“If you do too many chords and too much weird stuff then people don’t understand it – even though in my ears it doesn’t sound weird at all.”
Do you think you benefited from SXSW at all?
DT: Probably in some ways, but I can’t say any specific things.
MJ: When we play somewhere and we get a great fee, I sometimes feel that I get more nervous that it has to be really good, but when we played at SXSW for free I felt like I didn’t give a… yeah! And then it turned out pretty good. So perhaps we should play for free every time.
L: That’s interesting, because compared to Europe where usually I’m just one of, like, five acts at one night, in the US I always find myself being the headliner, and it really makes me extremely nervous. If you’re a headliner then the fee is higher, but if you’re just one out of five artists then the fee would probably be just a fifth, and then I don’t feel like the whole night depends on me. So if I have a mediocre gig then people will probably be happy anyway, because there’s so many other people. I don’t really like that headline focus. So I kind of agree with you guys that doing those SXSWgigs, where you do it for the fun of it, or the promotion, probably makes for a better gig.
Hans-Peter, how about we move on to one of your questions?
L: I was interested to ask about your thoughts on remixes and remixing. I know that you’ve had remixes for some of your songs. Why? Is it just a promotional tool? Or is there important artistic value as well? My experience is that probably 95% of the remixes I’ve had are just crap. I’m probably happy with less than five or something [laughs]. I’m not saying that those remixes I don’t like aren’t any good, but they’re just not for me, and after quite a few years I’ve been asking myself, why is asking for remixes important? It’s not for satisfying my own needs, it’s more for reaching out to other people, people listening to other genres. But why should I reach out to those people if they’re not interested in my genre at all? If they come and listen to my music because of a remix from a dubstep guy or whatever, then they’ll probably think, ‘oh this is crap, I don’t like it’ [laughs]
DT: I think I had a pretty idealised view of remixes when we started making music. I thought it was so interesting – you ask someone because you like his or her music, or you rework something that you’ve done yourself, and then it’s like one plus one is three – but that’s not always the case!
MJ: It seems so rare that people actually ask. When we get requests there’s very rarely a clear view of why they want us to remix it, what they actually want us to do, what they want to achieve to take their song in a certain direction.
DT: I think there could be much more discussion and dialogue between the artists.
MJ: We should do that more in future, so it could be more like a collaboration – we start out with our stems but we do something together. That could be much more interesting.
The same questions can perhaps be applied to music videos. What’s the point of them? Are they part of your creativity?
L: The music will always be the first priority – I mean, this is why we’re in the music business. I have the feeling that everyone expects you to have some visuals with the music. I know that Sweden has a very long history with that because of whatshisname – the guy that made the Abba promotional videos?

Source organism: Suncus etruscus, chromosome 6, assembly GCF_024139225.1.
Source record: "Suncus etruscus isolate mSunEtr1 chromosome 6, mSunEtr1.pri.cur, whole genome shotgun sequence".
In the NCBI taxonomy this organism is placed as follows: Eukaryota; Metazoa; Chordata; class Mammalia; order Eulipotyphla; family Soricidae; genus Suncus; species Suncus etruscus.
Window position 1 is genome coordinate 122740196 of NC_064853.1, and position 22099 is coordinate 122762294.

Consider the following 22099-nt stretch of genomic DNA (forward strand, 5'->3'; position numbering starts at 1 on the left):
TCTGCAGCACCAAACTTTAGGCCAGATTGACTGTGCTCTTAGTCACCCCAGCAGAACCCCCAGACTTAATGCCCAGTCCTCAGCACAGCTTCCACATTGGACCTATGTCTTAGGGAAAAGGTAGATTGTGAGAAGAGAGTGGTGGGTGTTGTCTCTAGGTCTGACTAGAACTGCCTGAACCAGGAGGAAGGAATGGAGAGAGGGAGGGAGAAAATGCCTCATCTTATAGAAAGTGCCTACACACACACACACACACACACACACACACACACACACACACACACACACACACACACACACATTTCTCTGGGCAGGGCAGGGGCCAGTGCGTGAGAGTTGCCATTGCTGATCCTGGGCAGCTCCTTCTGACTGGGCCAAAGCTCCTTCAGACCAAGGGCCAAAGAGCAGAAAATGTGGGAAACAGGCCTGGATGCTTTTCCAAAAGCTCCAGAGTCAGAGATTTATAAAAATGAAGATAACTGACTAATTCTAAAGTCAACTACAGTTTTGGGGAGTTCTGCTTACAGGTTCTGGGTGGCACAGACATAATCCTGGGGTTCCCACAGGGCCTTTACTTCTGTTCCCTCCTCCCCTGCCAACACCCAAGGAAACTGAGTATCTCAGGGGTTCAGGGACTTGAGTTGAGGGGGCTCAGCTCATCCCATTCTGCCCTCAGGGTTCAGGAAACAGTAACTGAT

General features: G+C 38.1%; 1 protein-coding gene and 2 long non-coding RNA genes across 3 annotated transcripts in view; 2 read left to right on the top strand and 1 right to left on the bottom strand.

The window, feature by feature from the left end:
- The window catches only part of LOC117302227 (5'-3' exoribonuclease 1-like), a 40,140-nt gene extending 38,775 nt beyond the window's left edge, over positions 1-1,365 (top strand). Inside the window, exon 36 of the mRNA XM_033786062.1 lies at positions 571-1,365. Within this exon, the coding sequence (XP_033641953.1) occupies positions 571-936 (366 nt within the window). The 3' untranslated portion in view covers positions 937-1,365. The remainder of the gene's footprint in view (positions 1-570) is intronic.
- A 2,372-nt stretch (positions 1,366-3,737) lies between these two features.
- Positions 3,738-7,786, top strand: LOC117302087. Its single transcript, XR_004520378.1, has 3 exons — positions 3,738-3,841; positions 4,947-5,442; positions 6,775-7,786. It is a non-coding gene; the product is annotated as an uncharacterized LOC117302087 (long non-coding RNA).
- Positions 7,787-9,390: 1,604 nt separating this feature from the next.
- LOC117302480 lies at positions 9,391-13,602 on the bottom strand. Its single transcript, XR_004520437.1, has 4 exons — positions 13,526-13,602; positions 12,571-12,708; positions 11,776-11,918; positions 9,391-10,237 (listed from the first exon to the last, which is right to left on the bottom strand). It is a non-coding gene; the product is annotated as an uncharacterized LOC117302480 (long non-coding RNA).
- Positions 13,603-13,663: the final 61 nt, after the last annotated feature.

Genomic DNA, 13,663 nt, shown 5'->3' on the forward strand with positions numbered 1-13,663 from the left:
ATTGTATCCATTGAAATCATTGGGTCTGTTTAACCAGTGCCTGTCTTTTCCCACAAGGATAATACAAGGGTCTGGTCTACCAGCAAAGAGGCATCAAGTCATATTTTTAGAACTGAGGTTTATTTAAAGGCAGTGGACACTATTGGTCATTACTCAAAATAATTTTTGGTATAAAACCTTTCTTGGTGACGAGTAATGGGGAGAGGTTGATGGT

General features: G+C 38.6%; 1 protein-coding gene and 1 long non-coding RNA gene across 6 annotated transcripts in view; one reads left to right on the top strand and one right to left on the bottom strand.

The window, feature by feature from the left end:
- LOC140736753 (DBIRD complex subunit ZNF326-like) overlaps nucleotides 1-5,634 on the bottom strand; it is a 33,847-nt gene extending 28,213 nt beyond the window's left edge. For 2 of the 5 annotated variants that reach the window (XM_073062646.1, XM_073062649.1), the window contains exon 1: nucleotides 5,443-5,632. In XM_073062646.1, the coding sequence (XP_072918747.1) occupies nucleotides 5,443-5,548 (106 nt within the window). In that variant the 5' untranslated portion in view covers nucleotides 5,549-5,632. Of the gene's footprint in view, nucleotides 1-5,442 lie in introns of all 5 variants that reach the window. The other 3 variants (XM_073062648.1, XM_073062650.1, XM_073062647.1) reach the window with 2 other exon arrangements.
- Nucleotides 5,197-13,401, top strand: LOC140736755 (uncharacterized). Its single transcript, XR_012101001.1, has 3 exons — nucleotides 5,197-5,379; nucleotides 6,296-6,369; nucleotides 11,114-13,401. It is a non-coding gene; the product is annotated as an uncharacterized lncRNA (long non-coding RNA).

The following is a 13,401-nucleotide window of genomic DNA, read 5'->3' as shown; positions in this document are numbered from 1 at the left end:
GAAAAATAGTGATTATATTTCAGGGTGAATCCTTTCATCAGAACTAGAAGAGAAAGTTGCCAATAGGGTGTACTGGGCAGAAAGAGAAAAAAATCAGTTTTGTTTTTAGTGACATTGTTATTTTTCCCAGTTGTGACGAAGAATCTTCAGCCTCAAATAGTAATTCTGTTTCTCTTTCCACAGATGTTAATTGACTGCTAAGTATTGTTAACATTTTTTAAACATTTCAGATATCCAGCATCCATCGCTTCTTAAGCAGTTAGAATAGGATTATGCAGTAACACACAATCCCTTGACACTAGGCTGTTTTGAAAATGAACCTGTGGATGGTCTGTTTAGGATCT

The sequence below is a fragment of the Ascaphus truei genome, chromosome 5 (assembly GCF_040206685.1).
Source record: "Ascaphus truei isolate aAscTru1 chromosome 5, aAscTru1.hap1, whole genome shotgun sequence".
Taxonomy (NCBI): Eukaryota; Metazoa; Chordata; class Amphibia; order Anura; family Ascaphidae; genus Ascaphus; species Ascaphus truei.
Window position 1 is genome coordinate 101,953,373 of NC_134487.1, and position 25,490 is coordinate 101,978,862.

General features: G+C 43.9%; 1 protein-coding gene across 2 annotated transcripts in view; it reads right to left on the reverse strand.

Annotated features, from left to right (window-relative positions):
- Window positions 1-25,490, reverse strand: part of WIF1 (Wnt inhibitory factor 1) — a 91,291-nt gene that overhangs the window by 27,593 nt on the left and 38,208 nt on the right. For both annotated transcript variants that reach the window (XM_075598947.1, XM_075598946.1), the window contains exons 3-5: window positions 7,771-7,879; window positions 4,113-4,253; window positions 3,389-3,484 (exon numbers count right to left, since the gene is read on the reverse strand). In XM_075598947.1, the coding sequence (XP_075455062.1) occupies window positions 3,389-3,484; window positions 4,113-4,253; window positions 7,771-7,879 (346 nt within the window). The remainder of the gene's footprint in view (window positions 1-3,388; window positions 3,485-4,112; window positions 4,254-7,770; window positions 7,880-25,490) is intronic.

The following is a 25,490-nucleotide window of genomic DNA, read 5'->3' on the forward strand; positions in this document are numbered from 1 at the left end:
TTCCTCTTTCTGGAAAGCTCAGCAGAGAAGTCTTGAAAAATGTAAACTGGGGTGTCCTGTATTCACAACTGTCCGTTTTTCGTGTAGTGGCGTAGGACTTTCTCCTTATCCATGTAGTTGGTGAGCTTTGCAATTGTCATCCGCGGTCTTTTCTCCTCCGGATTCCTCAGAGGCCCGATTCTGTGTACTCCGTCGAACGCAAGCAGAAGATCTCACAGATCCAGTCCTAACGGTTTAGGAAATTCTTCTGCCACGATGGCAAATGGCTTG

DT: Lasse Hallström?
L: Yeah, he was in the mid-70s or something – really early music videos.
So music videos are Swedish!
L: I think what happened is that Agnetha didn’t want to tour, so they had to send some video cassettes to Australia and territories that they couldn’t really travel to because of her resistance to touring. I was watching MTV in the ’80s and some of those videos are classic, even legendary for me, but I think it’s different now. All the record companies, the managers, the A&Rs, everybody wants everyone to have a music video, and it’s being reduced to nothing, it’s not special anymore. Maybe I’m just getting old and bitter! But sometimes it just feels like an assembly line – where’s the art in this mass manufacturing thing called the music industry? But what happens if you don’t make a video is that somebody else can make a video for you, and that can be really annoying because you kind of get a visual expression of something that you don’t really want.
DT: That’s kind of a give and take, the videos that other people make. I think some of them are extremely funny and some of them are extremely crappy, but you just find them on YouTube and you’re like, what’s this?!
MJ: We’re actually going to shoot a video tomorrow and Friday. We’re going to star in it for the first time, it’s a once in a lifetime thing I think. We’re gonna direct it ourselves, with the hands of others.
L: The only video that I actually did, or that somebody did for me, I guess was more or less a manager or record company thing – ’oh, you should do a music video and we know this guy and it’s important, blah blah blah.’ And it doesn’t really feel important to me, it’s more something that I’ve been saying yes to because I feel like everybody else is asking me to do it. Maybe I’m not really in touch with the world here. [laughs]